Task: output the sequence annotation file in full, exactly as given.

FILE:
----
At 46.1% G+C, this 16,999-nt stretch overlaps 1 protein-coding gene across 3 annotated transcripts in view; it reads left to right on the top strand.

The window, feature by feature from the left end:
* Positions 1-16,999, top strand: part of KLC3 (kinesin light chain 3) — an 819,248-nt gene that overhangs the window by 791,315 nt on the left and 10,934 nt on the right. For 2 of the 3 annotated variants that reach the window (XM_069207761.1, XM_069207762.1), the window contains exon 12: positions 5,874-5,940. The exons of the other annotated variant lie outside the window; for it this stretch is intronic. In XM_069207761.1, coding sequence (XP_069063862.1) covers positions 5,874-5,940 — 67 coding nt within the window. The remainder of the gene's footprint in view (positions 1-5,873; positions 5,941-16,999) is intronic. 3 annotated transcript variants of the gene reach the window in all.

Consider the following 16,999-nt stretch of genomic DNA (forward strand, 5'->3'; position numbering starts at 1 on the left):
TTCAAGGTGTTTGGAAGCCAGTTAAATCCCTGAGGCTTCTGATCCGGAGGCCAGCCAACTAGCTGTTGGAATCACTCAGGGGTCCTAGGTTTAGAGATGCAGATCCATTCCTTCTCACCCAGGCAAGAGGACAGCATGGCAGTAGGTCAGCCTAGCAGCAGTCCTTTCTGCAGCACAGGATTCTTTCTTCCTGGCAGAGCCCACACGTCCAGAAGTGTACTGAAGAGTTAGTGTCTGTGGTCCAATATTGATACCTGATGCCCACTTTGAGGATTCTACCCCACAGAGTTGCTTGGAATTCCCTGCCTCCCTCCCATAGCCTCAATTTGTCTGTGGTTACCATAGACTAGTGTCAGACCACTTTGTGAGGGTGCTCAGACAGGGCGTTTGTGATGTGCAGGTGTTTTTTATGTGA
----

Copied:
At 46.1% G+C, this 16,999-nt stretch overlaps 1 protein-coding gene across 3 annotated transcripts in view; it reads left to right on the top strand.

The window, feature by feature from the left end:
* Positions 1-16,999, top strand: part of KLC3 (kinesin light chain 3) — an 819,248-nt gene that overhangs the window by 791,315 nt on the left and 10,934 nt on the right. For 2 of the 3 annotated variants that reach the window (XM_069207761.1, XM_069207762.1), the window contains exon 12: positions 5,874-5,940. The exons of the other annotated variant lie outside the window; for it this stretch is intronic. In XM_069207761.1, coding sequence (XP_069063862.1) covers positions 5,874-5,940 — 67 coding nt within the window. The remainder of the gene's footprint in view (positions 1-5,873; positions 5,941-16,999) is intronic. 3 annotated transcript variants of the gene reach the window in all.

Consider the following 16,999-nt stretch of genomic DNA (forward strand, 5'->3'; position numbering starts at 1 on the left):
TTCAAGGTGTTTGGAAGCCAGTTAAATCCCTGAGGCTTCTGATCCGGAGGCCAGCCAACTAGCTGTTGGAATCACTCAGGGGTCCTAGGTTTAGAGATGCAGATCCATTCCTTCTCACCCAGGCAAGAGGACAGCATGGCAGTAGGTCAGCCTAGCAGCAGTCCTTTCTGCAGCACAGGATTCTTTCTTCCTGGCAGAGCCCACACGTCCAGAAGTGTACTGAAGAGTTAGTGTCTGTGGTCCAATATTGATACCTGATGCCCACTTTGAGGATTCTACCCCACAGAGTTGCTTGGAATTCCCTGCCTCCCTCCCATAGCCTCAATTTGTCTGTGGTTACCATAGACTAGTGTCAGACCACTTTGTGAGGGTGCTCAGACAGGGCGTTTGTGATGTGCAGGTGTTTTTTATGTGA